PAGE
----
June 21 is the longest day in Earth’s Northern Hemisphere, and it marks the official beginning of summer. In the garden, it’s a time of squash, green beans and cucumbers, and the tomatoes are almost ready.
The last thing most area gardeners are thinking about now is lettuce, broccoli or greens.
Strange as it may seem, however, those fall crops deserve a place on every gardener’s summer priority list.
Brussels sprouts are a case in point. Many gardeners, especially transplants from up North, prize these tasty mini-cabbages. Unfortunately, their growing calendar for New York or Ohio won’t work here in the Carolina Piedmont.
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The good news is that we can still get a decent harvest if we start seeds indoors right now, in mid-June, then transplant seedlings into the garden in a few weeks. With luck, they’ll grow beautifully in the cool of autumn and grace our tables for Thanksgiving and the December holiday season.
This also works for other vegetables that prefer cool weather, including lettuce, broccoli, cabbage and collard greens. Not only do fall-grown cool-season crops grow better, they are tastier, too.
You’ve probably heard the old saying: “Collards taste sweeter after a frost.” Grandma was right. Under cold conditions, collards and its relatives concentrate natural sugars in their sap as a kind of natural antifreeze, and we all benefit at the dinner table.
The trick is to have healthy seedlings ready when we need to set them out in the garden. That means by mid-August for most cool-season crops and as early as late July for Brussels sprouts.
An early start is essential, since the days grow ever shorter in the fall, slowing plant growth. Unfortunately, few nurseries have transplants available until later in the fall, when it is too late.
Stealing a technique from farmers market vegetable growers, home and community gardeners can solve this problem by start their own seedlings indoors now, in midsummer. It is similar to starting tomatoes and peppers indoors in early spring to protect them from the cold.
In this case, however, you are protecting your newly emerging crops from the heat. By taking advantage of air conditioning, gardeners can have healthy fall seedlings ready when needed.
By starting your own seedlings, you also greatly increase variety choices over what you typically find at the big-box store.
I especially like Virginia-based Southern Exposure Seed Exchange, www.southernexposure.com, for its selection of Southern varieties, and local hardware and garden stores, especially Renfrow Hardware in Matthews and Brawley Garden Center in Mooresville.
Many types of lettuce thrive in the southern Piedmont in the fall, including heirlooms such as Buttercrunch. You can best manage lettuce by planting a dozen seeds at a time every week or two, then setting them out after about four weeks growing indoors.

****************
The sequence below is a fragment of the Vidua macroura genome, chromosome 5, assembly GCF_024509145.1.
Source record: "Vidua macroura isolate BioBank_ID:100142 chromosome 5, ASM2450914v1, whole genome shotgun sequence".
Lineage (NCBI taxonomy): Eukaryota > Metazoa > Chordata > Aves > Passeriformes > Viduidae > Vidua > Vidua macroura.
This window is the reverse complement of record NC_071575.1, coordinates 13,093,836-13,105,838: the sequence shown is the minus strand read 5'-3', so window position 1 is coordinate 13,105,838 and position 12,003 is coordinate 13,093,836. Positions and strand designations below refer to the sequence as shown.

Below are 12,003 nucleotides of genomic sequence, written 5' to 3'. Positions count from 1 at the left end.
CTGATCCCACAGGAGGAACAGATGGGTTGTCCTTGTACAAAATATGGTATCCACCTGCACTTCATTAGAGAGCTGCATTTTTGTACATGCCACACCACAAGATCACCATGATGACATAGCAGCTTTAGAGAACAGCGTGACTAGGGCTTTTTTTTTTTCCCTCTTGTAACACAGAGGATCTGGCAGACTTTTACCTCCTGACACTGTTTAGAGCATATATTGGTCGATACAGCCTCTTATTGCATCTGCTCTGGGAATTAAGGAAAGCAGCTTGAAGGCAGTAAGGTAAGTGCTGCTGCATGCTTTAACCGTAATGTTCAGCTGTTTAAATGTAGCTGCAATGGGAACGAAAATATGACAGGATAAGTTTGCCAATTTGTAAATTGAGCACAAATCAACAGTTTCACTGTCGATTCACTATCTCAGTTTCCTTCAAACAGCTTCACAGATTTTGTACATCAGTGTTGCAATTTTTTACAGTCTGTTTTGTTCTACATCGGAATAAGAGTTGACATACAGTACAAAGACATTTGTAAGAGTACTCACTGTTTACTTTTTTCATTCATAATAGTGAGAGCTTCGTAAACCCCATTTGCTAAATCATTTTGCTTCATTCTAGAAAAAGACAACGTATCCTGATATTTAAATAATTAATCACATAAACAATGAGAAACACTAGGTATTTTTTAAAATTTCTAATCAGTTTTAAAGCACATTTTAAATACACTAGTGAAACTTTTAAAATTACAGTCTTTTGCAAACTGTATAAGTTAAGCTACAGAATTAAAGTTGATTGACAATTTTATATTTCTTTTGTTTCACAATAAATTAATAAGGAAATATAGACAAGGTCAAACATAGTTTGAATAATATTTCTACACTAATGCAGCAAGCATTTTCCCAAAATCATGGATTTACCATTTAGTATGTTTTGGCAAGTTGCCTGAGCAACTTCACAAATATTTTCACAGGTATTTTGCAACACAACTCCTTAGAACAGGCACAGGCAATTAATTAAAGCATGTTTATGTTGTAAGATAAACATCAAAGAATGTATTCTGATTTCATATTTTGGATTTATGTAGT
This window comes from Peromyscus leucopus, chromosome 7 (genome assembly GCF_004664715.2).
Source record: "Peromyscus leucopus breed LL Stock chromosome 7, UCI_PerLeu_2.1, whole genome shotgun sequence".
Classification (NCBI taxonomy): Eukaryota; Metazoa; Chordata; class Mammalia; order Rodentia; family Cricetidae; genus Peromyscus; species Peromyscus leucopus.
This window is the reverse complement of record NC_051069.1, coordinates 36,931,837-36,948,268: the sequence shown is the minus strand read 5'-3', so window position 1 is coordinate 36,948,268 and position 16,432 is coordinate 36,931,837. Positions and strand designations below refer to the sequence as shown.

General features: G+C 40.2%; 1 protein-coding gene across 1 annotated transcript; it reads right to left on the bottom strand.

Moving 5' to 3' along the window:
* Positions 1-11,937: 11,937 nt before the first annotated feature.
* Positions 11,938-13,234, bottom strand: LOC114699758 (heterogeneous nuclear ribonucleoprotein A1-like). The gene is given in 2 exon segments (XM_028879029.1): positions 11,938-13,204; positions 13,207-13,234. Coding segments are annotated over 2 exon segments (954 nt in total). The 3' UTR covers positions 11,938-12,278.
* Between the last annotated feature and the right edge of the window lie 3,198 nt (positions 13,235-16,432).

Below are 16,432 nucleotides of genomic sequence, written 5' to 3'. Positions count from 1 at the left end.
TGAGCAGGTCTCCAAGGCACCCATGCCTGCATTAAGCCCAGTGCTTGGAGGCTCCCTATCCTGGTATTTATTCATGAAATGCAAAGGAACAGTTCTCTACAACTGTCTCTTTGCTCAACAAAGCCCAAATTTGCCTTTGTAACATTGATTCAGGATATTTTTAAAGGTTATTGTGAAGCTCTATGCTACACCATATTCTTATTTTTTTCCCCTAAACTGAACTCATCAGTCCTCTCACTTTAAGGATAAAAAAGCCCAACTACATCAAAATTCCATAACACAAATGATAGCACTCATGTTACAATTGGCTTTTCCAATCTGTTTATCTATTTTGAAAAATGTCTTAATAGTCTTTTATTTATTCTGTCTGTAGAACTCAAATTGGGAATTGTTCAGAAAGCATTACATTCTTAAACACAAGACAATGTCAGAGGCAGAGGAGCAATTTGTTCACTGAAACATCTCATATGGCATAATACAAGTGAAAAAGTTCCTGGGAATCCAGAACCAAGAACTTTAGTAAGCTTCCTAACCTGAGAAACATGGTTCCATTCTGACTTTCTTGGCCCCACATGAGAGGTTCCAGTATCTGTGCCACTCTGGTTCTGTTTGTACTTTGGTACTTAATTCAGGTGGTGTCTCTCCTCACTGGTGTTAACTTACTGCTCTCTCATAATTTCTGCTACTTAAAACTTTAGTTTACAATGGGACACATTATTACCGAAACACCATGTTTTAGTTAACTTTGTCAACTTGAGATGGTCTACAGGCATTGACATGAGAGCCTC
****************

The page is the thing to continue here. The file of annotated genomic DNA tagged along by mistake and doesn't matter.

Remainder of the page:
Broccoli and its relatives in the cabbage family typically require six to seven weeks after planting seeds inside, but there is no need to let them get as large as they typically are in garden centers. Dr. David Bradshaw of South Carolina’s Clemson University made this point to me:
“Once you have three or four true leaves, it is time to get cabbage and broccoli in the garden. Younger seedlings often adapt much better and grow faster than larger seedlings.”
Tried-and-true broccoli varieties such as Green Comet and Premium Crop work well.
Heirlooms such as Waltham and DeCicco are OK, but they are less productive here. A good variety for organic growing is Batavia (Packman, the old standard, is becoming hard to find).
Early Jersey Wakefield cabbage does quite well. Senposai, an “Asian collard,” is a prize-winner for Piedmont gardens.
For the adventuresome, try kohlrabi, a wonderfully goofy-looking bulb that grows on top of the ground, with stems reaching out in all directions. In purple and green varieties, they look like little Martians marching down the row, and its taste is delicious.
There are dozens of additional choices from Asian gardens, including Chinese cabbage (Napa) and bok choy.
You can improvise whatever containers you like for indoor seedlings. Even plastic foam egg cartons will work; just make drainage holes in each cell.
Don’t skimp on quality potting soil or ample light, however. I set up a simple light system using inexpensive fluorescent shop lights. A bright window may also do.
The longest day of the year is an ideal excuse to dance all night around a bonfire, expressing thanks for the bounty of nature, committing to caring for our soil and water, and reaffirming efforts to ensure every person, every child and every senior adult enjoys food security.
For gardeners, adding the ritual of planting seeds for fall transplants helps keep things real, translating those nice-sounding slogans into green, tangible and edible action.